December 03, 2007

Pete Rose and Mark McGwire are apparently too disreputable to earn election to the Baseball Hall of Fame, but the Veterans Committee today opened the doors to this guy. From 1990:

Bowie K. Kuhn, the former Commissioner of Baseball, is said to be somewhere in Florida, but not for spring training. In fact, a New York bank and several of his former law partners charged that he was hiding from the bankruptcy of the defunct law firm that bore his name.

Mr. Kuhn was a partner in the firm Myerson & Kuhn, which filed for bankruptcy in late December. As such, he is liable for $3.1 million in loans that Marine Midland Bank made to the firm in 1988 and 1989, along with other firm debts.

In court papers filed Tuesday, Marine Midland charged that in the last two weeks Mr. Kuhn, seeking to place his property out of the bank's reach, sold his home in Ridgewood, N.J., and bought another one in Marsh Landing, Fla. Florida law does not allow residences there to be seized in bankruptcy proceedings.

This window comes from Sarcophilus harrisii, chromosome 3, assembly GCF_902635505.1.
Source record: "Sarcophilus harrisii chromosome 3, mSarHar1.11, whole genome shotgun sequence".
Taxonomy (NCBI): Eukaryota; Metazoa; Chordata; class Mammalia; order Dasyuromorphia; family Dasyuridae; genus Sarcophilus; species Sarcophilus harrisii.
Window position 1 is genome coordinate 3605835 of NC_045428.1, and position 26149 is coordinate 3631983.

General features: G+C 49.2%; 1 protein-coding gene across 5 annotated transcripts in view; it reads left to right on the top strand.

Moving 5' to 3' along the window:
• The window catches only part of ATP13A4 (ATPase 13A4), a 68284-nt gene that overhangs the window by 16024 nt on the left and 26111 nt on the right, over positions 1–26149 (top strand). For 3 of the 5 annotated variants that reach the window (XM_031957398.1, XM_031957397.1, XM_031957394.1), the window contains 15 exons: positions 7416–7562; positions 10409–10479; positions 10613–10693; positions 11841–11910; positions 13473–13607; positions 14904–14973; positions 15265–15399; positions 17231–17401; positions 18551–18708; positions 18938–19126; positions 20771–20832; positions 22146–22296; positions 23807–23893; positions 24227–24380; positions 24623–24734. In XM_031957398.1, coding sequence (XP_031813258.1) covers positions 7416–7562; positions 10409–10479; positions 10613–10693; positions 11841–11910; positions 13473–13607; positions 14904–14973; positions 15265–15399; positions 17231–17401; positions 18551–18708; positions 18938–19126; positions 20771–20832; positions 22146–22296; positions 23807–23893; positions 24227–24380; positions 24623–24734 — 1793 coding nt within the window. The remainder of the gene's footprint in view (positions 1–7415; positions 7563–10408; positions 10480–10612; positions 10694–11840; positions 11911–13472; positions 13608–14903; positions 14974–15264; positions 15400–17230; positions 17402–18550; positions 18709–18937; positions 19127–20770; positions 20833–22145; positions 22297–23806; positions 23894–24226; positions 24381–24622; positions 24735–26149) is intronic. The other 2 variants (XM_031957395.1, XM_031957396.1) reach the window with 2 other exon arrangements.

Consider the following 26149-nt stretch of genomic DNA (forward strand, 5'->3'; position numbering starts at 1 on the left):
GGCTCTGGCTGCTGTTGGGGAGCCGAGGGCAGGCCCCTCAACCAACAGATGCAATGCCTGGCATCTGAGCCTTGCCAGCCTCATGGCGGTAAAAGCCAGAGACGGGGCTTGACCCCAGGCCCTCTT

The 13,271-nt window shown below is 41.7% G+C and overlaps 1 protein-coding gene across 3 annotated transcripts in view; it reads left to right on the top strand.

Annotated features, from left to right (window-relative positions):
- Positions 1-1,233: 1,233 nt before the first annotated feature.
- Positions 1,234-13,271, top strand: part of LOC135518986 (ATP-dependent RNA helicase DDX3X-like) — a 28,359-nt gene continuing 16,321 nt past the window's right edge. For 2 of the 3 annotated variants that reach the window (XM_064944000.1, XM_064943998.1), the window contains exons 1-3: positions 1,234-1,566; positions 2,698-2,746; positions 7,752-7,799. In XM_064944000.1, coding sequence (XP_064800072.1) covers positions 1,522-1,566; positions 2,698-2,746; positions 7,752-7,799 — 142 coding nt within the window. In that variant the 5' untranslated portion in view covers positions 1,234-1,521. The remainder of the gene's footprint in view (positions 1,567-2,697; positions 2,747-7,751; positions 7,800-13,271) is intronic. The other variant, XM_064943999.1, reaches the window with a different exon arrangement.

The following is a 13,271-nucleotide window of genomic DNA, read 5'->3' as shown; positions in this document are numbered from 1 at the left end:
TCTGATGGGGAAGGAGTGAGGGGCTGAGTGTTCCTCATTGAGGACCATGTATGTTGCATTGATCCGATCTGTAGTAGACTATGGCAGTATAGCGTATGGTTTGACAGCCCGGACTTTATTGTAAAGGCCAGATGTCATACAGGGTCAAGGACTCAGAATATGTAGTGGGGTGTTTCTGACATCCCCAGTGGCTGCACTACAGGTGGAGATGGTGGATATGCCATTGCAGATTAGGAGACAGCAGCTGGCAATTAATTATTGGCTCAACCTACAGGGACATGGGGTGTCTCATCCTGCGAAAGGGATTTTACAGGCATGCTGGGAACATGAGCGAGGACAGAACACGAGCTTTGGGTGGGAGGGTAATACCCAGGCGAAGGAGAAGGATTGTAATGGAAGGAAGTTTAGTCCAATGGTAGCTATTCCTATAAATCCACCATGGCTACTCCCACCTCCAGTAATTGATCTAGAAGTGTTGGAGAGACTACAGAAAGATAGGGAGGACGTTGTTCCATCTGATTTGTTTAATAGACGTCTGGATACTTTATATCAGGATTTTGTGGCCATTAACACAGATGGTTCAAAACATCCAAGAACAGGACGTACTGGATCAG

The former Commissioner and Harvey D. Myerson, a New York corporate lawyer, formed Myerson & Kuhn to great fanfare in 1988. But after a dispute with Shearson Lehman Hutton and internal disagreements among the partners, the firm collapsed late last year, and Mr. Kuhn hastily headed South.

He has remained unreachable ever since. At various times, he was said to have been in St. Augustine, Ponte Vedra and, most recently, Sanibel Island. ''I've been unable to get in touch with him since December,'' Mr. Myerson said yesterday. ''I can't get a telephone number for him, or address, or anything.''

Since then, "pulling a Kuhn" (ie., putting your assets into the purchase of a home in a state with an unlimited homestead exemption) has become a nifty way for the super-rich to avoid their judgment creditors; OJ and Kenneth Lay, among others, also took advantage of the loophole. Marvin Miller, who actually changed not only baseball, but sports in every country on the planet for the better by his aggressive advocacy on behalf of the Players Association, was once again shut out.

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